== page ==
Going beyond tariffs and trade volumes

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Going beyond tariffs and trade volumes

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Overcast skies and unseasonably cool weather marked the last day of February this year in Seoul.

But the scene at a Hindu temple in Yongsan, central Seoul, couldn’t have been more colorful.

In a celebration for Holi, the Festival of Colors, Koreans and Indians alike hurled colored powder and water at each other, throwing their class, gender and age out the window.

Before long, it became impossible to tell an Indian from a Korean.

This raucous scene captured aptly the atmosphere of growing Korean-Indian relations.

In a January summit meeting in New Delhi, Korean President Lee Myung-bak and Indian Prime Minister Manmohan Singh agreed to elevate their ties to a “strategic partnership,” under which the two nations would be linked by a comprehensive bond covering politics, diplomacy, security and culture.

Their bilateral relations have recently been detailed in the Comprehensive Economic Partnership Agreement, which came into effect this year. Essentially a free trade agreement, the CEPA is expected to more than double the countries’ bilateral trade in the next five years.

But their relations go beyond tariffs and trade volumes.

According to the Foreign Ministry here, Korea and India established formal diplomatic relations in 1973. Even without official ties, India still dispatched more than 600 medics to the Korean War in 1950. After the signing of the armistice that halted the war in 1953, India operated a custodian force of more than 6,000 troops to supervise war prisoners until spring of 1954.

Korea opened its consulate general in New Delhi in 1962; India set up its consulate general in Seoul six years later. The Korean consulate general in New Delhi has since been upgraded to an embassy and a new consulate general has been built in Mumbai. Through consistent personnel exchanges over the ensuing decades, the two countries have gradually raised the level of their partnership.

More and more Koreans are taking interest in Indian culture, cuisine and Bollywood films.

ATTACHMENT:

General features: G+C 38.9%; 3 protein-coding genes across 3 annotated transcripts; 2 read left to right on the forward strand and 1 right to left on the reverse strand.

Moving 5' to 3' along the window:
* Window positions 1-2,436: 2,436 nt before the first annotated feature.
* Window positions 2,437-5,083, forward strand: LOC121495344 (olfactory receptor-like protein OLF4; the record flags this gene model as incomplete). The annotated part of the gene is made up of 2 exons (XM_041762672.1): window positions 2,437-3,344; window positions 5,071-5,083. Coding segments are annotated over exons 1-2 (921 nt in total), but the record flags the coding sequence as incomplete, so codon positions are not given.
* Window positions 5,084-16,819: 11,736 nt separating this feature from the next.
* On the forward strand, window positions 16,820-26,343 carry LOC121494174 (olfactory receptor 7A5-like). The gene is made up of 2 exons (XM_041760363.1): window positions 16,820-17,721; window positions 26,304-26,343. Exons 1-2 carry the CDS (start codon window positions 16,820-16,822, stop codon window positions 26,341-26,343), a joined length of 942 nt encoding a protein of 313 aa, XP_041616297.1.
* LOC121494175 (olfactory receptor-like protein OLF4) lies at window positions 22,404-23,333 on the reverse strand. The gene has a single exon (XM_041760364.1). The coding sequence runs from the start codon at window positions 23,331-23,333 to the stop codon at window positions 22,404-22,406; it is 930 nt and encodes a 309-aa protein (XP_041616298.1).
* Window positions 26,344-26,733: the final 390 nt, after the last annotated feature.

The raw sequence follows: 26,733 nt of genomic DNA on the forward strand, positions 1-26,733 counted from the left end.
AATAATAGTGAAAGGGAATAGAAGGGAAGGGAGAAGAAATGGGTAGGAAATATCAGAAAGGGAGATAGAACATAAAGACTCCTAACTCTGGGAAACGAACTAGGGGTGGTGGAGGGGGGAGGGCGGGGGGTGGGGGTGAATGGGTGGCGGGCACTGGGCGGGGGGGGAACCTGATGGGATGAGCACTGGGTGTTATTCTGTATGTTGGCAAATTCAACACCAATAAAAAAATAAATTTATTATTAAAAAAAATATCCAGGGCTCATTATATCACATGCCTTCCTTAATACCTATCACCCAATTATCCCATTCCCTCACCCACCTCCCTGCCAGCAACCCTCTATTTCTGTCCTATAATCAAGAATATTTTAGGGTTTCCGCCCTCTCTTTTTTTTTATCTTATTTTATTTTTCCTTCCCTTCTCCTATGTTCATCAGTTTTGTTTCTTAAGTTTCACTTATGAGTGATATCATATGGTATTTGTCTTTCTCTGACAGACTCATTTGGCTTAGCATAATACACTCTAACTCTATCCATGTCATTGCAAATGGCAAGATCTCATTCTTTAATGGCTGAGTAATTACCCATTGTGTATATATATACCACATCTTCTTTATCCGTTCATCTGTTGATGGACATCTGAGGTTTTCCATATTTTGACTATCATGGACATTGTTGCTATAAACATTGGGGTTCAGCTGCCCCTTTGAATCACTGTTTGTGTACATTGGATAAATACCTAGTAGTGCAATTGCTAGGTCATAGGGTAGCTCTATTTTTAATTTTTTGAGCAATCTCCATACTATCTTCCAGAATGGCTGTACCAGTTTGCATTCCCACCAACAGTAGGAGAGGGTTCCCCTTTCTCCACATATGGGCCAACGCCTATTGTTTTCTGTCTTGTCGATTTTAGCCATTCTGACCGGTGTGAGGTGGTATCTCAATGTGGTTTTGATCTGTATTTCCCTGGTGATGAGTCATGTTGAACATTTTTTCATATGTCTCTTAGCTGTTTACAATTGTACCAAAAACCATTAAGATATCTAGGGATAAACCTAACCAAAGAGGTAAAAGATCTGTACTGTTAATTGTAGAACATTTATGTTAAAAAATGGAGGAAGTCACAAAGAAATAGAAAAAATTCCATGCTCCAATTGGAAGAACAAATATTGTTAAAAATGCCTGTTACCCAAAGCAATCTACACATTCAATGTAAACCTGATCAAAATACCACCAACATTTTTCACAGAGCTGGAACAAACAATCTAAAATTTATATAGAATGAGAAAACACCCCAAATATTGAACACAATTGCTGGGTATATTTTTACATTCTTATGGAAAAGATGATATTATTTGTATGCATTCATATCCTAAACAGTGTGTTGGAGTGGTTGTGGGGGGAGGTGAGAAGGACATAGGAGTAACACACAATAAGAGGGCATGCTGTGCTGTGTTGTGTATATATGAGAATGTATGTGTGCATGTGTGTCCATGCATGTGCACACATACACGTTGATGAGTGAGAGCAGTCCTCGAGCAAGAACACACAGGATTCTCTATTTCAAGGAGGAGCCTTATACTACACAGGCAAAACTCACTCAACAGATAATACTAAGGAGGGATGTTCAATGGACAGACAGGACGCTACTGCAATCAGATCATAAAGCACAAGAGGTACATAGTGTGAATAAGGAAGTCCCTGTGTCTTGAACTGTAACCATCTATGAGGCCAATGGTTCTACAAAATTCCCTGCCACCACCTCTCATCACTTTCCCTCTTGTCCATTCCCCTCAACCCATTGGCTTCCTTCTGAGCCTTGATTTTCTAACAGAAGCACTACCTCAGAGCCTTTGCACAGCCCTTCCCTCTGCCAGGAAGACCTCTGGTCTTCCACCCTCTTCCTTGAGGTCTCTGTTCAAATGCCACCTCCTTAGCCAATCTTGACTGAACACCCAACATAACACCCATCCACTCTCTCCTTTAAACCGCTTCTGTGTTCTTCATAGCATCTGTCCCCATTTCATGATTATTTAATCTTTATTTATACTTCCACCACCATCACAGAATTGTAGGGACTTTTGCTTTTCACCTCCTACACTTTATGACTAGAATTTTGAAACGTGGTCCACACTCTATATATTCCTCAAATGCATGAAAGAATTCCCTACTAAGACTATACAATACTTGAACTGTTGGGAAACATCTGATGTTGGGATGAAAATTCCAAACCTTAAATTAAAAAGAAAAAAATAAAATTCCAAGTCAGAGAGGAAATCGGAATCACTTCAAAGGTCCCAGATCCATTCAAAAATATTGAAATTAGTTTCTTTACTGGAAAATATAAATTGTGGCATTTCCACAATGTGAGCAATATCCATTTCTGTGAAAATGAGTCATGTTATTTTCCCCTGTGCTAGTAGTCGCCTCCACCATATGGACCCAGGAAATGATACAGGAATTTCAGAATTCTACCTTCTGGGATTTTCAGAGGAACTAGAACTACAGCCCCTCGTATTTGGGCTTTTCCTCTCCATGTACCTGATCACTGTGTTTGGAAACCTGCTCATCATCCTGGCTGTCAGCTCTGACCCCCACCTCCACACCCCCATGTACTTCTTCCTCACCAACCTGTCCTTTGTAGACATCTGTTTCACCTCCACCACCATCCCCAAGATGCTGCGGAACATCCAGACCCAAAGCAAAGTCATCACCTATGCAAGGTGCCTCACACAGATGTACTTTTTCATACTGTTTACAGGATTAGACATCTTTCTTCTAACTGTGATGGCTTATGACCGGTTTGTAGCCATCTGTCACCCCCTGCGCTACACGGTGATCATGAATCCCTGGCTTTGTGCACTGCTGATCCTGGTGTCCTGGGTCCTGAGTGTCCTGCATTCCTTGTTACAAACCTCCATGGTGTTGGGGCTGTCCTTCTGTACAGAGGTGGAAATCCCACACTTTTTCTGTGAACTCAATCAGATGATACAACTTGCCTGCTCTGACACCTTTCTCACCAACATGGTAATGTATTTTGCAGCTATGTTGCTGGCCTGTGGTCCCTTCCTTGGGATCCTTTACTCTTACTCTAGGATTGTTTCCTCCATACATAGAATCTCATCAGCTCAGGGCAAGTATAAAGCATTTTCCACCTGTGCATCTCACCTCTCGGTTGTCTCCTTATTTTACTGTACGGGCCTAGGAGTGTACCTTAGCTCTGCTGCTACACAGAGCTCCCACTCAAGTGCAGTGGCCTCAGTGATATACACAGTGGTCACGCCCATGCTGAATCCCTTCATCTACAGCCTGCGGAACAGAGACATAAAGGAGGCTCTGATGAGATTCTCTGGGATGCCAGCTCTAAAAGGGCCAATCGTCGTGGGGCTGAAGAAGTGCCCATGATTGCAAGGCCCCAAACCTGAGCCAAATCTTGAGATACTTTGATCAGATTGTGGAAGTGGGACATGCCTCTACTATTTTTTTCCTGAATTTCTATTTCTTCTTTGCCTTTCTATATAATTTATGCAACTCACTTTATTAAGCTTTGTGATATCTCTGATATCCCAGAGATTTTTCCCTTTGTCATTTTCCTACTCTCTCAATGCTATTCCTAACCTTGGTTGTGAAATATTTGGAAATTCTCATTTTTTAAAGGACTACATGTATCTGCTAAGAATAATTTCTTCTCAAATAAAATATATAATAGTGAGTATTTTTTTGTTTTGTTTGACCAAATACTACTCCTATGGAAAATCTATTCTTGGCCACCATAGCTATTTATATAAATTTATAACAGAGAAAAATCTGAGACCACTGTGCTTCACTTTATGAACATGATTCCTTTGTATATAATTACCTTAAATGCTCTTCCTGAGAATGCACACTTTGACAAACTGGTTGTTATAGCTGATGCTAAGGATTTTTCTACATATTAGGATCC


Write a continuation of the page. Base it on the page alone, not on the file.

The Indian Embassy in Hannam-dong, central Seoul, holds free screenings of Bollywood flicks every last Saturday of the month. Korean fans of the Indian films have formed a group called “Inyoungsamo,” which means “the group of people who love Indian films.” Founded in December 2001, it currently has 11,600 members and holds a separate screening at the embassy once a month. The sessions have grown so popular that the group now only serves 60 members on a first-come, first-serve basis.

Indian restaurants have become trendy spots across Seoul, offering a wide range of cuisine from curry and tandoori chicken to the yogurt-based beverage lassi.

The Cheonggye Stream Museum in Majang-dong, eastern Seoul, in February held an exhibition of Indian folk paintings of the country’s legends.

The annual International Indian Film Academy Awards, held in different countries around the world to celebrate and honor Indian films, will make its stop in Seoul this June.

More than 15,000 Indian movie stars, film industry figures and journalists will make the trip. Korea Tourism Organization officials said hosting the festival has proven to be a boon to tourism for past host cities.

Korea and India are also working on expanding their nuclear cooperation. Lee and Singh signed a civil nuclear agreement in January and the deal will open the Indian nuclear energy market to Korean companies.

India operates 17 nuclear reactors and plans to build 40 by 2032.

Ahead of the summit, India’s Nuclear Power Corp. and the Korea Electric Power Corp. had preliminary discussions on ways to solidify their ties.

As the first step toward bilateral nuclear cooperation, six engineers from India’s Bhabha Atomic Research Centre took a four-day visit to Korea in February. One stop was the Gori nuclear power plant in Busan. The Indian delegation also met with researchers from Kepco, the Korea Atomic Energy Research Institute and Korea Nuclear Fuel Co. The countries are seeking to expand personnel exchanges in the nuclear field.

Korea, which in December last year signed a deal to build reactors in the United Arab Emirates, looks to increase such exports to potential markets, including India.


By Yoo Jee-ho [jeeho@joongang.co.kr]
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